October 6, 2021--Mendocino County’s Ukiah Unified School District is proud to offer, for the first time ever, a Northern Pomo Language and Cultures class at Ukiah High School. Buffie Schmidt, of the Sherwood Valley Rancheria, serves as instructor to the 40 students she teaches. Both the school district and Schmidt hope this groundbreaking course will revitalize Pomo languages and traditions, and help reconnect native students to a legacy from which they have been disconnected for centuries.
Incorporating a Pomo studies course into the district’s curriculum has taken decades. UUSD began exploring the idea of a native studies course back in 1979, after the United States government passed the Native American Freedom Act in 1978, permitting Indigenous people to legally practice their cultures after centuries of oppression. Now, 43 years later, the course has finally arrived at Ukiah High’s campus.
The Pomo Nations’ languages and cultures originate from tribes in the Clear Lake area over 12,000 years ago; 4,000 years before the Egyptian civilization! Pomos were the oldest and largest Native community in California at the time, with a population of thousands. Each tribe spoke its own dialect, creating 7 distinct languages including Northern Pomo, North Eastern Pomo, Southern Pomo, South West Pomo, and Central Pomo. Beginning in the 1800’s, enslavement and mistreatment by Spanish soldiers, missionaries, European settlers, and gold diggers nearly decimated the Pomo communities. The Pomo Nations' cultures and languages remained dormant for a century.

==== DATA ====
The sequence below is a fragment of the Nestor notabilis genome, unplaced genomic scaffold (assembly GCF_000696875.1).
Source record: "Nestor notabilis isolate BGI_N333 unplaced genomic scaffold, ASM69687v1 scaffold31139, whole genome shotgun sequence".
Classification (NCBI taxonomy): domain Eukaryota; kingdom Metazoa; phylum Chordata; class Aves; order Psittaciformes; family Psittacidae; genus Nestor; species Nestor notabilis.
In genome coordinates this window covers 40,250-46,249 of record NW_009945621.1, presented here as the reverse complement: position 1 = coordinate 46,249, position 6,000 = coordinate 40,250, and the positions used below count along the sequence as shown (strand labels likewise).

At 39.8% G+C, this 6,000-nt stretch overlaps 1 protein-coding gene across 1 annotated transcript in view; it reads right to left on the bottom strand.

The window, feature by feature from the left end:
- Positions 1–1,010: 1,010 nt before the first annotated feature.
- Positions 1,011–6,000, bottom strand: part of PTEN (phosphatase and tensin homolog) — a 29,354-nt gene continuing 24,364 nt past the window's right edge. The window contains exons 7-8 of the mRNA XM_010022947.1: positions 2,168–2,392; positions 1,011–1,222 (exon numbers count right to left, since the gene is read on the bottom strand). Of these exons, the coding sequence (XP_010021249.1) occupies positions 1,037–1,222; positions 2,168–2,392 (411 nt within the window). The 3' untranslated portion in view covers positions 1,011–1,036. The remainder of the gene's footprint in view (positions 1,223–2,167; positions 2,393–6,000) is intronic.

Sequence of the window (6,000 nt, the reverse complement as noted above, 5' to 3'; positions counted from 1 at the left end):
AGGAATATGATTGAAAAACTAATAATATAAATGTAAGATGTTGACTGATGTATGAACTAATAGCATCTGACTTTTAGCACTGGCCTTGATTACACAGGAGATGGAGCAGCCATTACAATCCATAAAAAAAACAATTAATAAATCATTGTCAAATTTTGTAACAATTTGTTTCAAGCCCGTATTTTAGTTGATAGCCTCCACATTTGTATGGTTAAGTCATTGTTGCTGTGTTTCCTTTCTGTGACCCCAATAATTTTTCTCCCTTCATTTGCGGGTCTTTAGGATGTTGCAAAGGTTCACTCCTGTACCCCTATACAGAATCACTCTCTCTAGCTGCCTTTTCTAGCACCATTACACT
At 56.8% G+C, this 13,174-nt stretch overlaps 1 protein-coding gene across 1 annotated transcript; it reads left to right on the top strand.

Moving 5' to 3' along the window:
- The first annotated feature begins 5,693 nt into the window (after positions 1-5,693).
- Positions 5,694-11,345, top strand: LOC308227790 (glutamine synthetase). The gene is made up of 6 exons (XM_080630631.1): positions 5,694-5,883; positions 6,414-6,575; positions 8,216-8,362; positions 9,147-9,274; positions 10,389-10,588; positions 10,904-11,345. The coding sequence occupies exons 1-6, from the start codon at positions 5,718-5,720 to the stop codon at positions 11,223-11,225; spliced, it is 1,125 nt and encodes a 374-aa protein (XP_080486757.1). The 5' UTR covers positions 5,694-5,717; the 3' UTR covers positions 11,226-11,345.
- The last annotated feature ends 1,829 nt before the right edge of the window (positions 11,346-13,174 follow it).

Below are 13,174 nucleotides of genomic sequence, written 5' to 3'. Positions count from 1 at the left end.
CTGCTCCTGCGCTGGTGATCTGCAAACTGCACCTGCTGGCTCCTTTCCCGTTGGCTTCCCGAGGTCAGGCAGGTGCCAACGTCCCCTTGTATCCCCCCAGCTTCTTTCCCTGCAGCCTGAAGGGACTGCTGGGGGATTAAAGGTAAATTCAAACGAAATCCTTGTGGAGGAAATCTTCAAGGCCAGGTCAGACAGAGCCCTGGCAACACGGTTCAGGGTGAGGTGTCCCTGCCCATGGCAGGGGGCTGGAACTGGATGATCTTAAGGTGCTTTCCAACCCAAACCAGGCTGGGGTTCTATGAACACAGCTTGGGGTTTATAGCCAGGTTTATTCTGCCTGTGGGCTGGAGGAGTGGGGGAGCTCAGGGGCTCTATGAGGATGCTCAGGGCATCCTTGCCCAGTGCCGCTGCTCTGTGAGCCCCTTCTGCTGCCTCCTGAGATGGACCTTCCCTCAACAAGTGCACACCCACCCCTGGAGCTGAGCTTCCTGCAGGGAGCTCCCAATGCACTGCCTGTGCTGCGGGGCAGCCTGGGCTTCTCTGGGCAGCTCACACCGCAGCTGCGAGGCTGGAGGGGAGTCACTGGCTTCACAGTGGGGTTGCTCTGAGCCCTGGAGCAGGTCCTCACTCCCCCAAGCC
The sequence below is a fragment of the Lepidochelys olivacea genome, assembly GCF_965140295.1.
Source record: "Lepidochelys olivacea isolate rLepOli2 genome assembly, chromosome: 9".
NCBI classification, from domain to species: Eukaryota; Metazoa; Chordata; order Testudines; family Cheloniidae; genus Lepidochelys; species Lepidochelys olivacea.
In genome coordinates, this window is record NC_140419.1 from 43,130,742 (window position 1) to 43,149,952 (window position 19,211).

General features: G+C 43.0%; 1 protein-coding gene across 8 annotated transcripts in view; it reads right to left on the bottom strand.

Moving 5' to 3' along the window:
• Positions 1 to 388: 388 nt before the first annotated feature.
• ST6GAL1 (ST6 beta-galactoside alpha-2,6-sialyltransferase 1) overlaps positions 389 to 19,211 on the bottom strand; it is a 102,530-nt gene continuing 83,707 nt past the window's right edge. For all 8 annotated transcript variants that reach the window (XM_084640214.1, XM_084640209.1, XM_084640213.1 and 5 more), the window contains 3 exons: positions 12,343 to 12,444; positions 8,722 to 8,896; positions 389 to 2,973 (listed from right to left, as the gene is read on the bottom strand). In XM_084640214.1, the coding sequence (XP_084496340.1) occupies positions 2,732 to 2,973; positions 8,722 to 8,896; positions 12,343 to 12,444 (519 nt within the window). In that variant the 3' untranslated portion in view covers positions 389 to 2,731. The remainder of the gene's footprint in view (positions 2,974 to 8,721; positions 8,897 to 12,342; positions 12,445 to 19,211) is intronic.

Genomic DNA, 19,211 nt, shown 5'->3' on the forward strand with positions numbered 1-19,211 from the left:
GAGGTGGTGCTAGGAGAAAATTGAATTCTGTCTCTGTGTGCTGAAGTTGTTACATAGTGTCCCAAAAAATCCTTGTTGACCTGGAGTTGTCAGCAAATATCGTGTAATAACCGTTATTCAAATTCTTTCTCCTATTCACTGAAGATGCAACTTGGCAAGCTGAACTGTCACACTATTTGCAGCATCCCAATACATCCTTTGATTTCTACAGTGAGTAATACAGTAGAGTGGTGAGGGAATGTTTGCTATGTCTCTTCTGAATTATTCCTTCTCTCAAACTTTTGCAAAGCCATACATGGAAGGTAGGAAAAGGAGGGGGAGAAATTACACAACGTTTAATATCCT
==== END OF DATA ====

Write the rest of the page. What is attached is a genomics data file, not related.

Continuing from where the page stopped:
Schmidt notes that, despite the early settlers’ effort to completely eradicate Pomo cultures, Native people did find a way to keep their ways alive.
The curriculum for the course is a collaboration between Schmidt, who learned Northern Pomo as an adult, and UC Berkeley linguist Catherine O’Connor, who studied dormant languages and recorded native Pomo speakers from Mendocino County back in the 1970’s. O’Connor’s recordings of Sherwood Valley Rancheria’s Edna Campbell Guerro and Pinoliville’s Eleanor Stevenson preserved the Northern Pomo language and serve as a reference guide for Schmidt’s teaching.
Buffie Schmidt’s courageous efforts to revitalize Native culture in Mendocino County benefit the whole community. Native students can now see themselves and their culture represented in the public school curriculum, helping to reconnect them to their roots and build self-esteem. Non-Native students now have an opportunity to learn about Mendocino’s Native cultures rich in traditions, arts, and languages.